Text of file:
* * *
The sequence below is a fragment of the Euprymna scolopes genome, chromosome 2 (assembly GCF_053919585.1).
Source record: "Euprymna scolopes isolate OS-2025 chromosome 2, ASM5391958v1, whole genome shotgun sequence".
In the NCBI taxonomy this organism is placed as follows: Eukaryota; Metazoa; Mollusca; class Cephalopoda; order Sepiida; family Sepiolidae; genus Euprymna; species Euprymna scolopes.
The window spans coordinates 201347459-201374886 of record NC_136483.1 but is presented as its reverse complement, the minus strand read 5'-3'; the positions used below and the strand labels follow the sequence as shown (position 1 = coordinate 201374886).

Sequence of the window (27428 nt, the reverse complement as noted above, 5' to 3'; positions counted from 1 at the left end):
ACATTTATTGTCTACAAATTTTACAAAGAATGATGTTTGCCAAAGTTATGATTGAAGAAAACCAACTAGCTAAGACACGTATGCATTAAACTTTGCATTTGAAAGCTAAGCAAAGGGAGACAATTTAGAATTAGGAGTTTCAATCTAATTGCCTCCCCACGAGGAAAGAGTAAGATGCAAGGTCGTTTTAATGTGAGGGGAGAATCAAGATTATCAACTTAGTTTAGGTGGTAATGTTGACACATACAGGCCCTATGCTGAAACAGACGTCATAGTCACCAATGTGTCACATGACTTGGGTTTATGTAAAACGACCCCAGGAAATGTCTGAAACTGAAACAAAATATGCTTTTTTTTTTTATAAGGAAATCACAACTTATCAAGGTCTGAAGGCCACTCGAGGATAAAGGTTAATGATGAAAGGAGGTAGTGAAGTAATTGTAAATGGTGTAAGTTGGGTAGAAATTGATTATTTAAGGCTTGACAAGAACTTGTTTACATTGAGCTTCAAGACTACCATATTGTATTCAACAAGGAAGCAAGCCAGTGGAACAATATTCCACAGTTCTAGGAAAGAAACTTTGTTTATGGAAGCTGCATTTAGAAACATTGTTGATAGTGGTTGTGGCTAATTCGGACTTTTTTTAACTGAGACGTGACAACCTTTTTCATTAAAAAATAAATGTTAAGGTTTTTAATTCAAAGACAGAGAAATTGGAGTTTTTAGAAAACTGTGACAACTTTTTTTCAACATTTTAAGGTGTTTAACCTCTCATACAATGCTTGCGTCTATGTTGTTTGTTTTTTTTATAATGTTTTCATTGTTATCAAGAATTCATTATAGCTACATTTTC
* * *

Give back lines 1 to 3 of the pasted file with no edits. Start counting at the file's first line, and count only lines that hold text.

The sequence below is a fragment of the Euprymna scolopes genome, chromosome 2 (assembly GCF_053919585.1).
Source record: "Euprymna scolopes isolate OS-2025 chromosome 2, ASM5391958v1, whole genome shotgun sequence".
In the NCBI taxonomy this organism is placed as follows: Eukaryota; Metazoa; Mollusca; class Cephalopoda; order Sepiida; family Sepiolidae; genus Euprymna; species Euprymna scolopes.